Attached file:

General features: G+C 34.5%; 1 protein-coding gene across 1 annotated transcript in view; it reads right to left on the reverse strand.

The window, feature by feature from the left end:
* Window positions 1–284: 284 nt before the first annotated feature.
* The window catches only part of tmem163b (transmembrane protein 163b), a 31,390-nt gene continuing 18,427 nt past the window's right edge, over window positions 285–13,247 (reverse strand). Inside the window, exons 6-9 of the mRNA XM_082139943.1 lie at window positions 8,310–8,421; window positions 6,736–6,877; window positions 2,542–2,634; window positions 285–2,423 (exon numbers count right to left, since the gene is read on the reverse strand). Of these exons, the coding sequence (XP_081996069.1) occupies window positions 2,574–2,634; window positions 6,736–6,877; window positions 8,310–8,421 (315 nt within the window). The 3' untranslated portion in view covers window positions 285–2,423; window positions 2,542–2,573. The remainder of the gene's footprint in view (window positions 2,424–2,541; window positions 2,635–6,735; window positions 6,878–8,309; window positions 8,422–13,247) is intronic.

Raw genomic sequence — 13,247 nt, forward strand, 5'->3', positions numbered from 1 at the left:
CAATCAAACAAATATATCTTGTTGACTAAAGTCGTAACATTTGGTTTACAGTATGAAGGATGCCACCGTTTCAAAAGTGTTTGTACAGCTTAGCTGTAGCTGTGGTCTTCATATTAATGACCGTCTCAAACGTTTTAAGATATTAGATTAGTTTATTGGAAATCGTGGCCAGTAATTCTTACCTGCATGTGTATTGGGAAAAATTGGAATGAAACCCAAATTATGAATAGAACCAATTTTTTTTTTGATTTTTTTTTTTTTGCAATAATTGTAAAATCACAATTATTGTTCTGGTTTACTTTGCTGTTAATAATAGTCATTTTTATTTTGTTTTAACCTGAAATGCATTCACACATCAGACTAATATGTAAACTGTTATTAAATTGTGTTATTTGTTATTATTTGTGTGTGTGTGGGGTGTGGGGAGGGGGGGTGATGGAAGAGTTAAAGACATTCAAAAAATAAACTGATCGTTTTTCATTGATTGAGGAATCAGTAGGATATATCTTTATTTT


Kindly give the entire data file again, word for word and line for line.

General features: G+C 34.5%; 1 protein-coding gene across 1 annotated transcript in view; it reads right to left on the reverse strand.

The window, feature by feature from the left end:
* Window positions 1–284: 284 nt before the first annotated feature.
* The window catches only part of tmem163b (transmembrane protein 163b), a 31,390-nt gene continuing 18,427 nt past the window's right edge, over window positions 285–13,247 (reverse strand). Inside the window, exons 6-9 of the mRNA XM_082139943.1 lie at window positions 8,310–8,421; window positions 6,736–6,877; window positions 2,542–2,634; window positions 285–2,423 (exon numbers count right to left, since the gene is read on the reverse strand). Of these exons, the coding sequence (XP_081996069.1) occupies window positions 2,574–2,634; window positions 6,736–6,877; window positions 8,310–8,421 (315 nt within the window). The 3' untranslated portion in view covers window positions 285–2,423; window positions 2,542–2,573. The remainder of the gene's footprint in view (window positions 2,424–2,541; window positions 2,635–6,735; window positions 6,878–8,309; window positions 8,422–13,247) is intronic.

Raw genomic sequence — 13,247 nt, forward strand, 5'->3', positions numbered from 1 at the left:
CAATCAAACAAATATATCTTGTTGACTAAAGTCGTAACATTTGGTTTACAGTATGAAGGATGCCACCGTTTCAAAAGTGTTTGTACAGCTTAGCTGTAGCTGTGGTCTTCATATTAATGACCGTCTCAAACGTTTTAAGATATTAGATTAGTTTATTGGAAATCGTGGCCAGTAATTCTTACCTGCATGTGTATTGGGAAAAATTGGAATGAAACCCAAATTATGAATAGAACCAATTTTTTTTTTGATTTTTTTTTTTTTGCAATAATTGTAAAATCACAATTATTGTTCTGGTTTACTTTGCTGTTAATAATAGTCATTTTTATTTTGTTTTAACCTGAAATGCATTCACACATCAGACTAATATGTAAACTGTTATTAAATTGTGTTATTTGTTATTATTTGTGTGTGTGTGGGGTGTGGGGAGGGGGGGTGATGGAAGAGTTAAAGACATTCAAAAAATAAACTGATCGTTTTTCATTGATTGAGGAATCAGTAGGATATATCTTTATTTT